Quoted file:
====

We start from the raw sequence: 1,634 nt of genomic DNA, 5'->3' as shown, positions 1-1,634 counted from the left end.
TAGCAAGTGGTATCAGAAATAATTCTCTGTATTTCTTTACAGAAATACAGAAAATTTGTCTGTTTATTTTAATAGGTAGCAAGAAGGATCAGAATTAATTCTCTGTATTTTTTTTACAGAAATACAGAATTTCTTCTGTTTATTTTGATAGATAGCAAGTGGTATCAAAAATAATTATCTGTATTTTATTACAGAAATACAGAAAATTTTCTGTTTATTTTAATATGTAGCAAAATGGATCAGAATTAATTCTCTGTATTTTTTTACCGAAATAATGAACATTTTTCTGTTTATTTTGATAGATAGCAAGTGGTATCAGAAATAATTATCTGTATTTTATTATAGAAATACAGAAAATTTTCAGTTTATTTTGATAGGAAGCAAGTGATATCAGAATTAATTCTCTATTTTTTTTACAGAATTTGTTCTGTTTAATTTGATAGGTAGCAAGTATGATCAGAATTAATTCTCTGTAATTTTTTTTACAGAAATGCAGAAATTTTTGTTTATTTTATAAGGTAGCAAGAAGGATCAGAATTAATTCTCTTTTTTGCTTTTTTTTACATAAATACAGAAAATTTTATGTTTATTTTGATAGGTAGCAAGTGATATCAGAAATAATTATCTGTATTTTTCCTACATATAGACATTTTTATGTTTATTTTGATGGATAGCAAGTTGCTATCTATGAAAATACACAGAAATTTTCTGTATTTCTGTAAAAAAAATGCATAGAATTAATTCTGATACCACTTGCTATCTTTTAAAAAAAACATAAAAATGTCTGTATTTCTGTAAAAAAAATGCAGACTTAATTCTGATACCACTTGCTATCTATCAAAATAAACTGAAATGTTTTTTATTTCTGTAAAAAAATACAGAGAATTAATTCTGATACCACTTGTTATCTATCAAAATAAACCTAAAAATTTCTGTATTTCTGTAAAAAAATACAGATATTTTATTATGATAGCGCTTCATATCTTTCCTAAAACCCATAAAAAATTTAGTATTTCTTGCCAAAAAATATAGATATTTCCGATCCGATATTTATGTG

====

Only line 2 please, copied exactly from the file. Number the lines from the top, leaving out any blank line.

TAGCAAGTGGTATCAGAAATAATTCTCTGTATTTCTTTACAGAAATACAGAAAATTTGTCTGTTTATTTTAATAGGTAGCAAGAAGGATCAGAATTAATTCTCTGTATTTTTTTTACAGAAATACAGAATTTCTTCTGTTTATTTTGATAGATAGCAAGTGGTATCAAAAATAATTATCTGTATTTTATTACAGAAATACAGAAAATTTTCTGTTTATTTTAATATGTAGCAAAATGGATCAGAATTAATTCTCTGTATTTTTTTACCGAAATAATGAACATTTTTCTGTTTATTTTGATAGATAGCAAGTGGTATCAGAAATAATTATCTGTATTTTATTATAGAAATACAGAAAATTTTCAGTTTATTTTGATAGGAAGCAAGTGATATCAGAATTAATTCTCTATTTTTTTTACAGAATTTGTTCTGTTTAATTTGATAGGTAGCAAGTATGATCAGAATTAATTCTCTGTAATTTTTTTTACAGAAATGCAGAAATTTTTGTTTATTTTATAAGGTAGCAAGAAGGATCAGAATTAATTCTCTTTTTTGCTTTTTTTTACATAAATACAGAAAATTTTATGTTTATTTTGATAGGTAGCAAGTGATATCAGAAATAATTATCTGTATTTTTCCTACATATAGACATTTTTATGTTTATTTTGATGGATAGCAAGTTGCTATCTATGAAAATACACAGAAATTTTCTGTATTTCTGTAAAAAAAATGCATAGAATTAATTCTGATACCACTTGCTATCTTTTAAAAAAAACATAAAAATGTCTGTATTTCTGTAAAAAAAATGCAGACTTAATTCTGATACCACTTGCTATCTATCAAAATAAACTGAAATGTTTTTTATTTCTGTAAAAAAATACAGAGAATTAATTCTGATACCACTTGTTATCTATCAAAATAAACCTAAAAATTTCTGTATTTCTGTAAAAAAATACAGATATTTTATTATGATAGCGCTTCATATCTTTCCTAAAACCCATAAAAAATTTAGTATTTCTTGCCAAAAAATATAGATATTTCCGATCCGATATTTATGTG